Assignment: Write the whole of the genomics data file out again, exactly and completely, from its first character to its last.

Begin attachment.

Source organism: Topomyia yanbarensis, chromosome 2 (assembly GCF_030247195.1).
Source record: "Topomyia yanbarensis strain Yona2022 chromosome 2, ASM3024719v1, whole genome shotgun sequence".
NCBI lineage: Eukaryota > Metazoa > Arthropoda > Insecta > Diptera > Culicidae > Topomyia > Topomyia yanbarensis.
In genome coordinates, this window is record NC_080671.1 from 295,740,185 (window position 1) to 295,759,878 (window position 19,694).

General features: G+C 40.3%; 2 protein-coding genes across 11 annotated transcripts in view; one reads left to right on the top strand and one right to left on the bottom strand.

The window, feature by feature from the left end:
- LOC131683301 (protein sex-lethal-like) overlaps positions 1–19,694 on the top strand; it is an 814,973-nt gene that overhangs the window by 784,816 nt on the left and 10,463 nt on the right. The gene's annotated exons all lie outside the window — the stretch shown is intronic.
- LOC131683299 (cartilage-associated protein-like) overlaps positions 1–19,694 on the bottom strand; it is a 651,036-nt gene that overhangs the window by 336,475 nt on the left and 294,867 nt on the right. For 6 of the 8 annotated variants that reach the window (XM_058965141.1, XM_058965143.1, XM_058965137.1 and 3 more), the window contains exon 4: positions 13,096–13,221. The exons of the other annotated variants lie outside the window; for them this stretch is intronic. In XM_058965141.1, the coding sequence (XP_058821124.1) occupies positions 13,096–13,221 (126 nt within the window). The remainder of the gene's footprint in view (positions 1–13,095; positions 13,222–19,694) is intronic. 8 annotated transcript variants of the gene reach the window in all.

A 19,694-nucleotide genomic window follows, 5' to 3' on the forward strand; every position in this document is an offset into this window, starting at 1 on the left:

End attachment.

Source organism: Topomyia yanbarensis, chromosome 2 (assembly GCF_030247195.1).
Source record: "Topomyia yanbarensis strain Yona2022 chromosome 2, ASM3024719v1, whole genome shotgun sequence".
NCBI lineage: Eukaryota > Metazoa > Arthropoda > Insecta > Diptera > Culicidae > Topomyia > Topomyia yanbarensis.
In genome coordinates, this window is record NC_080671.1 from 295,740,185 (window position 1) to 295,759,878 (window position 19,694).

General features: G+C 40.3%; 2 protein-coding genes across 11 annotated transcripts in view; one reads left to right on the top strand and one right to left on the bottom strand.

The window, feature by feature from the left end:
- LOC131683301 (protein sex-lethal-like) overlaps positions 1–19,694 on the top strand; it is an 814,973-nt gene that overhangs the window by 784,816 nt on the left and 10,463 nt on the right. The gene's annotated exons all lie outside the window — the stretch shown is intronic.
- LOC131683299 (cartilage-associated protein-like) overlaps positions 1–19,694 on the bottom strand; it is a 651,036-nt gene that overhangs the window by 336,475 nt on the left and 294,867 nt on the right. For 6 of the 8 annotated variants that reach the window (XM_058965141.1, XM_058965143.1, XM_058965137.1 and 3 more), the window contains exon 4: positions 13,096–13,221. The exons of the other annotated variants lie outside the window; for them this stretch is intronic. In XM_058965141.1, the coding sequence (XP_058821124.1) occupies positions 13,096–13,221 (126 nt within the window). The remainder of the gene's footprint in view (positions 1–13,095; positions 13,222–19,694) is intronic. 8 annotated transcript variants of the gene reach the window in all.

A 19,694-nucleotide genomic window follows, 5' to 3' on the forward strand; every position in this document is an offset into this window, starting at 1 on the left: